Several limitations of this qualitative study should be considered. First, like other qualitative studies, our goal was to obtain an in-depth perspective in a smaller sample. Even within our local clinical population, however, we excluded women without health insurance beyond the postpartum visit, limiting our ability to comment on barriers to care for these disadvantaged patients. Therefore, results from this study likely represent a best-case scenario. In addition, we selected our sample from an academic high-risk obstetric practice setting, with obstetric resident physicians as providers. Because women were often referred to this practice for GDM management from both community and academic practices, we believe that our sample contains patients with a diversity of experiences and perspectives. However, concerns about the practice's logistics, wait time, and ratings of satisfaction may be unique to the teaching-hospital setting. Nonetheless, our results may be particularly useful for other providers in teaching hospitals who are interested in developing interventions to improve aspects of care. Second, the focus of this study was on postpartum follow-up care in the clinic, which in our setting is the first step toward receiving an order for a screening test for T2DM. Because patients were interviewed at or around the time of their postpartum visit, many commented about postpartum diabetes screening. However, it was not the goal of this study to report screening rates, as our clinical tracking system may have missed some results, such as if patients received orders from outside providers or laboratory results were not received or entered into the medical record. We believe that the barriers and facilitators we presented from this study may apply to receiving all aspects of postpartum care, inclusive of laboratory testing.
We plan to use these results to inform the development of interventions to improve postpartum follow-up care. To our knowledge, only one trial has focused on the outcome of return rates for postpartum care or testing. Clark et al.20 used a 2×2 factorial design to randomly assign patients with GDM to receive a postal reminder about postpartum diabetes screening, a reminder sent to their physicians, reminders to both physician and patient, or neither. Mailing postal reminders to the patient, physician, or to both resulted in a 3–4-fold increase in postpartum glucose screening rates.20 Informed by our findings about barriers to care, other interventions focused on improving attendance at postpartum clinical care or diabetes screening may include the following components: Enhancement of patient-provider communication about the risk of developing T2DM and anticipatory guidance on preventive health behaviors, in particular breastfeeding21 and diet and exercise22; Recognition and treatment of mood symptoms; Practice-level changes to improve logistics, in particular for undergoing postpartum diabetes screening, for women facing the demands of a baby's unpredictable schedule.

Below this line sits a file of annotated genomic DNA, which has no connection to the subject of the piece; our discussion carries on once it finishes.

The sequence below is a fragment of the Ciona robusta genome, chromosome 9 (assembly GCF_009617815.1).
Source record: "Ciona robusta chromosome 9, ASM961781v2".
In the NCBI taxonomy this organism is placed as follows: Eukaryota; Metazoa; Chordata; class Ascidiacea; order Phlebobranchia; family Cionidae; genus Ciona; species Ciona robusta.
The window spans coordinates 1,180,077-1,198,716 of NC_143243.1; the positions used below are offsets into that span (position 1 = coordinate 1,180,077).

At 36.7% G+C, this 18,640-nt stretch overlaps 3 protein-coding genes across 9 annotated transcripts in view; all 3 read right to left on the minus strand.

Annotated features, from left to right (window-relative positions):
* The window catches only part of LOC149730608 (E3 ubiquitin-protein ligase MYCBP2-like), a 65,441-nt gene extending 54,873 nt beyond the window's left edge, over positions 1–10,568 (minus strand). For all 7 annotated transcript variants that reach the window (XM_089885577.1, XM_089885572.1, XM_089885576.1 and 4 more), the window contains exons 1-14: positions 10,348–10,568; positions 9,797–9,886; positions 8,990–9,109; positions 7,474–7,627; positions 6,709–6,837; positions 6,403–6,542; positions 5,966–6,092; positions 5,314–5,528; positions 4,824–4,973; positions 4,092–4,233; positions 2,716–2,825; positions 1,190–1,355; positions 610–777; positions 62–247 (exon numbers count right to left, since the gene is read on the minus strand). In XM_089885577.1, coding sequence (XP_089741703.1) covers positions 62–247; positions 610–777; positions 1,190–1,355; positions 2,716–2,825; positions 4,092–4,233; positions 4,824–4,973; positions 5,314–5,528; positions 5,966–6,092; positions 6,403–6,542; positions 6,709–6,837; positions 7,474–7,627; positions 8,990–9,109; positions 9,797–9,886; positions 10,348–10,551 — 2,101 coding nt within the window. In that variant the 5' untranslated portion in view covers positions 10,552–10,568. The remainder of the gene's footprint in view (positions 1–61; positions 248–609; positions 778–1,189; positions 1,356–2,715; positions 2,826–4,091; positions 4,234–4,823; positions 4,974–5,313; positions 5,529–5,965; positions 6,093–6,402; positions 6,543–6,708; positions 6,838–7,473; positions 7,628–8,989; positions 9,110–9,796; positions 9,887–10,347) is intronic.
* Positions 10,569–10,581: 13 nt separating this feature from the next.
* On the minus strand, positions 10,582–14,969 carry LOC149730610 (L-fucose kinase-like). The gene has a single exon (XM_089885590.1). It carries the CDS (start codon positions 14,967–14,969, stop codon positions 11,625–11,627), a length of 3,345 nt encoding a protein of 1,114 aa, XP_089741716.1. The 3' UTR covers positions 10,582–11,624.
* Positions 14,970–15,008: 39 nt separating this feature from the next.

Our qualitative findings about barriers to and facilitators of postpartum follow-up care provide important groundwork to developing comprehensive interventions that have the potential to decrease the risk of T2DM and CVD in women with recent GDM.
We thank Kirsten Costello for her assistance with data entry and management at the beginning of the study. This work was sponsored by The Johns Hopkins University–University of Maryland Diabetes Research and Training Center, P60 DK079637, the career development award, KL2RR025006-02, and training grant, T32 HL007180-32.
The authors have no conflicts of interest to report.